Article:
PRIME MINISTER Yitzhak Shamir will bring no elaborated plan for resolving his country's conflict with the Palestinians to talks with President Bush tomorrow in Washington. Instead, he will offer proposals for interim arrangements under which peace negotiations can begin. He won't accept any advance commitment on the outcome of those negotiations, Mr. Shamir and his aides made clear before the prime minister departed Israel.
Shamir has rejected in advance three key concessions: negotiations with the Palestine Liberation Organization, readiness to exchange land for peace, and ultimate establishment of a Palestinian state.
Regarding arrangements in the occupied West Bank and Gaza Strip, Shamir has produced a new version of the provisions of the 1978 Camp David accords with Egypt. He proposes an interim period of wide-ranging Palestinian autonomy - in which the occupied territories would be administered by a Palestinian self-governing council - followed by talks on a final settlement involving Palestinians from the territories.
In addition, Shamir is willing to hold elections in the territories to choose either Palestinian negotiators or local mayors, who could play a role in Palestinian self-government. In return for a lull in violent protests, he is willing to consider goodwill gestures such as withdrawal of the Army from population centers and release of prisoners.
Shamir's proposals fall far short of Palestinian demands that interim arrangements such as elections be linked to a pre-determined final settlement, and lead to negotiations with the PLO.
They also diverge from the American view that, if talks with local Palestinians fail, then negotiations may ultimately have to be held with the PLO.
The Prime Minister's modest proposals reflect not only his own reluctance to make concessions, but also the lack of a mandate in Israel for any far-reaching political moves in the occupied territories.
The governing coalition of the right-wing Likud and centrist Labor Parties is split over the future of the West Bank and Gaza Strip, and unable to agree on a comprehensive peace initiative, which spells out the possible form of a final settlement.
In direct contradiction to Shamir's stance, the Labor Party supports the principle of exchanging land for peace. The party's leaders, Finance Minister Shimon Peres and Defense Minister Yitzhak Rabin, proposed their own plans for elections in the territories, but have also voiced willingness to include Palestinians from outside the territories in peace talks.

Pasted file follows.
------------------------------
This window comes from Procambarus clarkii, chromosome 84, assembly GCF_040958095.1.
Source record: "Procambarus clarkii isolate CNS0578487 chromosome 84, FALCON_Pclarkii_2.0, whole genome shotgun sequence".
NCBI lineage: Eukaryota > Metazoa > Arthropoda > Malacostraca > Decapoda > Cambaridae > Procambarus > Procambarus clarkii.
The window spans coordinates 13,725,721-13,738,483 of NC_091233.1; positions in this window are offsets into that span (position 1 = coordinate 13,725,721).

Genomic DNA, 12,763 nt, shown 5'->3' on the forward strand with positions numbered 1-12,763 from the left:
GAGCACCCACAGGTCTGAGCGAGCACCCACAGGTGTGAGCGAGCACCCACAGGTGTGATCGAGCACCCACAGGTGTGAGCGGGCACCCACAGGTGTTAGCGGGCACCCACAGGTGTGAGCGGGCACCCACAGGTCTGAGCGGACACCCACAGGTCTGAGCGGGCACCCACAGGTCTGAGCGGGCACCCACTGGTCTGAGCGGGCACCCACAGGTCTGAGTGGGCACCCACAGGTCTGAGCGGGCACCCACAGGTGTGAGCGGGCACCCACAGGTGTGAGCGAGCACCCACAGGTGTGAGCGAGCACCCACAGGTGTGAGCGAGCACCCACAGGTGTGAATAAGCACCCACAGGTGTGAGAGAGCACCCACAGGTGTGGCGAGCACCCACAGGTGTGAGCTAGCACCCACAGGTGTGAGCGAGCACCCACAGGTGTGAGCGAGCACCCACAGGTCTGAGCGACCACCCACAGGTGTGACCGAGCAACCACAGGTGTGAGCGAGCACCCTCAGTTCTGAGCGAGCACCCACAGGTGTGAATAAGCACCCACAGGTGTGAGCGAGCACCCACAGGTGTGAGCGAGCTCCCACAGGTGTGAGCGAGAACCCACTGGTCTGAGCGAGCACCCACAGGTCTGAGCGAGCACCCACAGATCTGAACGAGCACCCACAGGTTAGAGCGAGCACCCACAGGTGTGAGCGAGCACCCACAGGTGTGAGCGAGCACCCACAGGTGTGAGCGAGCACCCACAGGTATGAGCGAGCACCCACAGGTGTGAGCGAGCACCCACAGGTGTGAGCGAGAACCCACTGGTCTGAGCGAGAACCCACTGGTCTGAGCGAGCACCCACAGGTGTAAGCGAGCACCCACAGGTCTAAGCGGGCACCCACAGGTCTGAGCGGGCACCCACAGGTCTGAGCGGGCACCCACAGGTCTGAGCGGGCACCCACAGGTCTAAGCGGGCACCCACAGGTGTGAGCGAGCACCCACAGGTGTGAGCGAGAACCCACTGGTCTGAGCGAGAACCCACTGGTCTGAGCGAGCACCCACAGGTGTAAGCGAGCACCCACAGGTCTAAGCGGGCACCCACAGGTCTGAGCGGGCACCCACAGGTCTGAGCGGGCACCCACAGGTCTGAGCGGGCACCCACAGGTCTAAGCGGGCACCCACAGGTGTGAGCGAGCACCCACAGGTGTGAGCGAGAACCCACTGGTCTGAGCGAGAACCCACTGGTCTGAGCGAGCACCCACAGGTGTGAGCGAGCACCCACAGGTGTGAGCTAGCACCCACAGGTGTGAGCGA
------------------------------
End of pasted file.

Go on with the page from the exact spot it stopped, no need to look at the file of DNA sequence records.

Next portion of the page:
Mr. Peres has even hinted at readiness to talk to PLO members, if the organization makes good on its pledge to renounce terrorism and recognize Israel.
Further to the left, groups within the Labor Party and left-wing parties have called for talks with the PLO now as the only way to reach a solution. They argue that the organization's recent statements recognizing Israel and renouncing terrorism should be tested at the negotiating table.
But Shamir is also under pressure from the right wing not to buckle to American and Palestinian demands. A day prior to his departure for the US, delegation of Jewish settlers pressed him to make no concessions and to maintain his commitment to establishing Israeli settlements in the occupied territories.
Public opinion remains divided and confused. Recent polls showed that while an overwhelming majority of Israelis are suspicious of the PLO and unwilling to negotiate with it now, many would agree to talks with the organization if it formally recognized Israel and kept its promise to renounce terrorism.
Government paralysis and an undecided public have made it easier for Shamir to avoid moving boldly toward breaking the impasse in the peace process. He may successfully avoid concessions during his talks in Washington, but a possible crisis with the US administration, and a continuation of the costly status quo in the occupied territories, could cause a political rift with his coalition partners and hasten pragmatic trends in Israeli public opinion.